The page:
The Torah teaches us that the Ten Commandments that Moses brought down from Mount Sinai were carved out by the Almighty on both sides (Exodus 32:15-16). Our sages understand this to mean that the tablets could be miraculously read on all sides. Whichever way you turned them, wherever you stood, the words would say the same thing.

The reason they had to be written that way was to ingrain in us that no matter how we try to twist the words, no matter how hard we try to justify our actions, those words will stare us in the face, telling us, "Don't do what's wrong; do what's right!" It seems to be teaching us one of the most essential lessons in life: the ends do not justify the means.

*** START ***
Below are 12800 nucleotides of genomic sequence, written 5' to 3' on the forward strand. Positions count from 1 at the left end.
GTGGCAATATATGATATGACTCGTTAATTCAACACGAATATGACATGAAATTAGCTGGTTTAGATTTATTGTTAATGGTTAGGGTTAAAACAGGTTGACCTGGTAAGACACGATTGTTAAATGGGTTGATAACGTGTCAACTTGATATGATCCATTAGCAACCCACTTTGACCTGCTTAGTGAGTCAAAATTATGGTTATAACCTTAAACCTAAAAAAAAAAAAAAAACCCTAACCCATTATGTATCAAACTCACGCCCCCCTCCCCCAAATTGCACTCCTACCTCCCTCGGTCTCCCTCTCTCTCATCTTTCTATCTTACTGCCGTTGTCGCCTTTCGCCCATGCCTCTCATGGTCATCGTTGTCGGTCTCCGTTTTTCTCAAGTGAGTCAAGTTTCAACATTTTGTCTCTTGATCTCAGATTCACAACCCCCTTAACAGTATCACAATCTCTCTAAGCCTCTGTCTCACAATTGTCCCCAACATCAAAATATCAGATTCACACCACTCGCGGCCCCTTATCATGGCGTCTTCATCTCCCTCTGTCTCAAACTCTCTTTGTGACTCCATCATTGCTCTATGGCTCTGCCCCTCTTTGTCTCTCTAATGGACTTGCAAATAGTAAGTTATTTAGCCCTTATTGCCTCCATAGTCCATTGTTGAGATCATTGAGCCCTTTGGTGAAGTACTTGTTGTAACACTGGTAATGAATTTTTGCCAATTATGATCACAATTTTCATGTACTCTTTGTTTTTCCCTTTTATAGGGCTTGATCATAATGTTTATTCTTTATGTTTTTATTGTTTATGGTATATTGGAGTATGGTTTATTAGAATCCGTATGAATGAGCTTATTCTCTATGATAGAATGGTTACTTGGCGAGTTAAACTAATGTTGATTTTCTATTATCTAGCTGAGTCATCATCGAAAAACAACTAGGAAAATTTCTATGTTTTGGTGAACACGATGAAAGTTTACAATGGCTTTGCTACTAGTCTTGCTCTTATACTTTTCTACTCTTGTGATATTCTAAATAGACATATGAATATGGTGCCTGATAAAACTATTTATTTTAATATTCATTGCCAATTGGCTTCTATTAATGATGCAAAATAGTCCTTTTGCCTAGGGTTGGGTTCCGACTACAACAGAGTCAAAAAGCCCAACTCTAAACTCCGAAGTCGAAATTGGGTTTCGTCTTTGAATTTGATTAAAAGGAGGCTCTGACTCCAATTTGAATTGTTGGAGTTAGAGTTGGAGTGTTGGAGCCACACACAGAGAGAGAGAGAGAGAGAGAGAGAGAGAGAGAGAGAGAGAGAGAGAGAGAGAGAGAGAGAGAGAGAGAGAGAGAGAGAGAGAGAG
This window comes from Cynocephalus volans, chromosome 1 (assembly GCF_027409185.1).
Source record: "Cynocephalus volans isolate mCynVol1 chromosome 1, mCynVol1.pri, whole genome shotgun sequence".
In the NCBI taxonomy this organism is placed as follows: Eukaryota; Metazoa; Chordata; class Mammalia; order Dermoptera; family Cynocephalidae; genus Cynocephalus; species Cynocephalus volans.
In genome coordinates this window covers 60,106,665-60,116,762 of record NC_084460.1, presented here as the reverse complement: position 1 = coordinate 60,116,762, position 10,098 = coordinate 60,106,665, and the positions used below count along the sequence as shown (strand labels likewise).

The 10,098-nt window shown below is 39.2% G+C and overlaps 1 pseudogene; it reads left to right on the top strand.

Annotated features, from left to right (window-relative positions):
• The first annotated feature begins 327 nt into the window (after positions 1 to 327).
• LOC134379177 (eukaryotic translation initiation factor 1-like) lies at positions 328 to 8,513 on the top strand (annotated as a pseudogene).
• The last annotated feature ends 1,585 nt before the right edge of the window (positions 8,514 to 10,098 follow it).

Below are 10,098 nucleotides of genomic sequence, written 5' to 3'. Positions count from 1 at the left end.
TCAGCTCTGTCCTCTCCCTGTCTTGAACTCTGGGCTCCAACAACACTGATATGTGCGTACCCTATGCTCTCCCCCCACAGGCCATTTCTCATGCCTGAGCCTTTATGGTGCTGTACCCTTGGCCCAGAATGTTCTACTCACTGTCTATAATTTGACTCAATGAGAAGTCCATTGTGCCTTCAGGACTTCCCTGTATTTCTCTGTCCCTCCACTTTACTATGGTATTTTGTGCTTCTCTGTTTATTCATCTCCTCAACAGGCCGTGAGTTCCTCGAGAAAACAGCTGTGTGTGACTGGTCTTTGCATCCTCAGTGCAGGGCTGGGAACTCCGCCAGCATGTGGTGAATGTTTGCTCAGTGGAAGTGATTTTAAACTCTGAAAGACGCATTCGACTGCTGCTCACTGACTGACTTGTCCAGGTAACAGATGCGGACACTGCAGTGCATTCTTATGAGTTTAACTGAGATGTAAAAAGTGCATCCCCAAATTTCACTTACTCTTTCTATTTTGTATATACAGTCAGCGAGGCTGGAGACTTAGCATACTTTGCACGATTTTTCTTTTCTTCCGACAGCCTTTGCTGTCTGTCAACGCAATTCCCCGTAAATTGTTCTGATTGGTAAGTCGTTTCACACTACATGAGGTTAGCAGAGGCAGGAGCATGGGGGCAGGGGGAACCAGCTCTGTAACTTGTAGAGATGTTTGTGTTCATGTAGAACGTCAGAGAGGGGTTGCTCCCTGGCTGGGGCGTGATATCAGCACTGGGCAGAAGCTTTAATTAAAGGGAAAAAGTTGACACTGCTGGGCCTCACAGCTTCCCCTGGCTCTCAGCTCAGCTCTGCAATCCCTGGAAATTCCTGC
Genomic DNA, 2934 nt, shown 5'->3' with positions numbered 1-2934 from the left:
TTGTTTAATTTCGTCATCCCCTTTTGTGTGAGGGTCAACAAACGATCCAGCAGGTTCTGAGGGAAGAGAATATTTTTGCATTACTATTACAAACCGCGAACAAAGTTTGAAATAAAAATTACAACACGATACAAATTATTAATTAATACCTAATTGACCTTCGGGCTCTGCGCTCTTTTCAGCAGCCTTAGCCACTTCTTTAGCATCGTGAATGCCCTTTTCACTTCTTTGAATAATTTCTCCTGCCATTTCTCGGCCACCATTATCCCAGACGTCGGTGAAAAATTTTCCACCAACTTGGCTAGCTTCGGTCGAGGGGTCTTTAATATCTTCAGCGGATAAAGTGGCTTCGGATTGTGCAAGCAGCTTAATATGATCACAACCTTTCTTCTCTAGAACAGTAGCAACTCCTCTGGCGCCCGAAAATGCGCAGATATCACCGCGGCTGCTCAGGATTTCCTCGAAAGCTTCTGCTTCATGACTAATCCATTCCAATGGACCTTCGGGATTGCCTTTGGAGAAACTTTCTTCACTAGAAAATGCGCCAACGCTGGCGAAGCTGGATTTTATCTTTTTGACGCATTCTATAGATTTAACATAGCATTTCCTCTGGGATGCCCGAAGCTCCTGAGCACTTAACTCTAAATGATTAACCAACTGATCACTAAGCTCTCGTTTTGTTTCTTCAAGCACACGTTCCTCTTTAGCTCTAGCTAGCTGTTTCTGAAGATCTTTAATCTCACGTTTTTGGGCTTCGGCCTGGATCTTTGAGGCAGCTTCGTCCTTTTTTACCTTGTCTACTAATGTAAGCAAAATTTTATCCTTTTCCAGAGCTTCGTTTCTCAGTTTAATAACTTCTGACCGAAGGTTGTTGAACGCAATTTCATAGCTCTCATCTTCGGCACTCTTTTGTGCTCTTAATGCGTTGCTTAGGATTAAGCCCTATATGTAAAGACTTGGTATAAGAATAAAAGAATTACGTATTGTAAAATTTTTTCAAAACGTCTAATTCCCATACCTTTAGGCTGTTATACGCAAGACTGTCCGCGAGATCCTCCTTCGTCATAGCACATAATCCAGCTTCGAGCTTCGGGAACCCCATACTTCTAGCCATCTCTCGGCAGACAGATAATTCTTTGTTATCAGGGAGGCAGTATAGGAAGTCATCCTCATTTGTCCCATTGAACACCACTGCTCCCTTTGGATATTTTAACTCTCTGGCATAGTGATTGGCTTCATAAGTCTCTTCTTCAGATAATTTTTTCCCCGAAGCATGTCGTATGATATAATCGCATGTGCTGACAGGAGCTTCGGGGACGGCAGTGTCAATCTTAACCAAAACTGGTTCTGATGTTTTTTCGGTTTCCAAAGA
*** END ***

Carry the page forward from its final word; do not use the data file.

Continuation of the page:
We all tend to rationalize when we want to do something we know to be wrong, and the Torah is teaching us that to reach the highest level of spirituality and morality, to stand with the Divine, we need to do what's right -- not what we want.

In fact, Rashi teaches us that there is no greater mitzvah than conquering a desire to do something wrong, whether to say a negative word or to eat at McDonalds. There aren't enough blessings in the world to repay a person for that act of self-restraint.